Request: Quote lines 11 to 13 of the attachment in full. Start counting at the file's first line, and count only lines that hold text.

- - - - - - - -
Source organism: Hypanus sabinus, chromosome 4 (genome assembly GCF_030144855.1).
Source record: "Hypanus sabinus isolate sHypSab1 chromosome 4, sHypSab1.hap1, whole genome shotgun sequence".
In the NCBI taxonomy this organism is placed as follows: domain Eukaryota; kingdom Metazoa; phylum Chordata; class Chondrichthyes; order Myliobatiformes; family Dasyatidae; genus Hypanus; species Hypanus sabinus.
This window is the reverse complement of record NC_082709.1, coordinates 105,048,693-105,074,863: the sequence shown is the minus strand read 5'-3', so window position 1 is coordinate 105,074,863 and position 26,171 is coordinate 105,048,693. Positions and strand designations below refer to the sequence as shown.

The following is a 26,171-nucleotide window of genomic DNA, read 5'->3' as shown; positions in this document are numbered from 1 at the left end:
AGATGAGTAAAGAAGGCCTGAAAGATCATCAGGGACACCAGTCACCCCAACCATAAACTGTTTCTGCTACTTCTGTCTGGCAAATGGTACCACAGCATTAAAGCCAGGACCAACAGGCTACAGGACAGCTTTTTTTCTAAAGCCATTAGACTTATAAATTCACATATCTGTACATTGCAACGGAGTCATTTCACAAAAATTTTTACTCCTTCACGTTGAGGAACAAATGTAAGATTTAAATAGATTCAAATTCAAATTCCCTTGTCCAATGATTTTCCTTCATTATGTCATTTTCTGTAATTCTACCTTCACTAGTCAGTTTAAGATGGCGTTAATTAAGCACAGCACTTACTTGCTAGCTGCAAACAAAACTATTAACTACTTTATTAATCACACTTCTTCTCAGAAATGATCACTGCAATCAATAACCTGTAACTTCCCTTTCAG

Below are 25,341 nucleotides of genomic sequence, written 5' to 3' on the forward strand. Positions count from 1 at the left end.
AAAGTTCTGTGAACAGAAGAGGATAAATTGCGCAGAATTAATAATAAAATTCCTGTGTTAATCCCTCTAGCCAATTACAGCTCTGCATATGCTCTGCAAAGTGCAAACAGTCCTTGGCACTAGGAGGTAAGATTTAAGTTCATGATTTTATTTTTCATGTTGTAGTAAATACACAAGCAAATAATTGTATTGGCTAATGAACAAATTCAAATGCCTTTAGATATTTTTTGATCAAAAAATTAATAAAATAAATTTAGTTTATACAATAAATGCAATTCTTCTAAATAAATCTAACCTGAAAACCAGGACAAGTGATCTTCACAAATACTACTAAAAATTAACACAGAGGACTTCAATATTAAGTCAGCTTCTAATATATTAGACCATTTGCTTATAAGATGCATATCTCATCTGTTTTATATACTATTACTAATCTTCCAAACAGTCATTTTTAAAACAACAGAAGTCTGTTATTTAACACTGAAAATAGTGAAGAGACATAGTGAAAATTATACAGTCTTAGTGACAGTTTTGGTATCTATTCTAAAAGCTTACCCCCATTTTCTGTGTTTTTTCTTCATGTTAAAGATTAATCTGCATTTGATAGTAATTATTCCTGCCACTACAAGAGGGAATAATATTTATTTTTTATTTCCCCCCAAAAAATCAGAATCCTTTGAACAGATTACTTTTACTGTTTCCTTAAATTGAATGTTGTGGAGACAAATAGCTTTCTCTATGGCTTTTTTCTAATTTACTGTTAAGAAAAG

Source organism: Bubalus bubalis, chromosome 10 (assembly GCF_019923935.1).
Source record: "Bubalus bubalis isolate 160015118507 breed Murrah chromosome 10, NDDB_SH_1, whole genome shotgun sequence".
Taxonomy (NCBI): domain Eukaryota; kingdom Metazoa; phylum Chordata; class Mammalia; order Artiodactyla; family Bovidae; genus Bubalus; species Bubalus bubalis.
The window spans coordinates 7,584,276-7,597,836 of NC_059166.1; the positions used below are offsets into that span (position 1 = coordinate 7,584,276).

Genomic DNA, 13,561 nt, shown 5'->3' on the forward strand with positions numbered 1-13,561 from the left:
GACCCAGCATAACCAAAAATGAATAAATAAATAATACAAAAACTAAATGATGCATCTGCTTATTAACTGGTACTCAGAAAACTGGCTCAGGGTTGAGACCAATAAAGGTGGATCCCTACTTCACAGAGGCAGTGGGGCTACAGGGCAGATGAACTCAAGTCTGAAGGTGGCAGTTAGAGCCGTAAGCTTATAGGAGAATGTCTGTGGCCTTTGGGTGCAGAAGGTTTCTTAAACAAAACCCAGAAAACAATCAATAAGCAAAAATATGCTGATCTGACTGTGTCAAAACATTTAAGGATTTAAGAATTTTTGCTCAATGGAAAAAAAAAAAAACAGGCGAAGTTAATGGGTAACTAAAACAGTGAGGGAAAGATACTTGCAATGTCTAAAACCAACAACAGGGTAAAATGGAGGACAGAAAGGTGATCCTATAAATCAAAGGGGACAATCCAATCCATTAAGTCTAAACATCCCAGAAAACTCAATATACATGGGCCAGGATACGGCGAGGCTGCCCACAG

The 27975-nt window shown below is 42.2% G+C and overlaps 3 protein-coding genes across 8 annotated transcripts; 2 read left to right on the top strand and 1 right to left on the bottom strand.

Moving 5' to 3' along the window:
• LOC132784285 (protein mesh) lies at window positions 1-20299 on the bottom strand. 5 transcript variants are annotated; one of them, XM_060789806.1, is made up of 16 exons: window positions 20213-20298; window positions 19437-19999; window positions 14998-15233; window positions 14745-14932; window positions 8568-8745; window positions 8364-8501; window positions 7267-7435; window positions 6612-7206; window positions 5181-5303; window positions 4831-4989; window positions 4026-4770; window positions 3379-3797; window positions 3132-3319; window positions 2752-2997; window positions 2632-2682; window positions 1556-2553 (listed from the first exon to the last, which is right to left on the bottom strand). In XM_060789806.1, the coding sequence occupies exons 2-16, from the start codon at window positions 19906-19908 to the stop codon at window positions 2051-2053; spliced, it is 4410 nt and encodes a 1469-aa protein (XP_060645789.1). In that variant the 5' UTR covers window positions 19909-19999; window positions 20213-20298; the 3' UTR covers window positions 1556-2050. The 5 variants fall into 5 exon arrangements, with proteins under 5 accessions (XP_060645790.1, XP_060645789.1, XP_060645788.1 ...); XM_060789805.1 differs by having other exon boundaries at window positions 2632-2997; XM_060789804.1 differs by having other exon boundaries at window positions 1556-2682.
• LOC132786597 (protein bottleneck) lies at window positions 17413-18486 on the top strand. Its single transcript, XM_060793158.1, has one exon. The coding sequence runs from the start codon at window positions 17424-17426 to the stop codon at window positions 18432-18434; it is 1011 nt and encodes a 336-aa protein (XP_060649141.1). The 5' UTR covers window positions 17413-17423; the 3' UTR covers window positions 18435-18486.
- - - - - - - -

Taxonomy (NCBI): domain Eukaryota; kingdom Metazoa; phylum Chordata; class Mammalia; order Artiodactyla; family Bovidae; genus Bubalus; species Bubalus bubalis.
The window spans coordinates 7,584,276-7,597,836 of NC_059166.1; the positions used below are offsets into that span (position 1 = coordinate 7,584,276).

Genomic DNA, 13,561 nt, shown 5'->3' on the forward strand with positions numbered 1-13,561 from the left: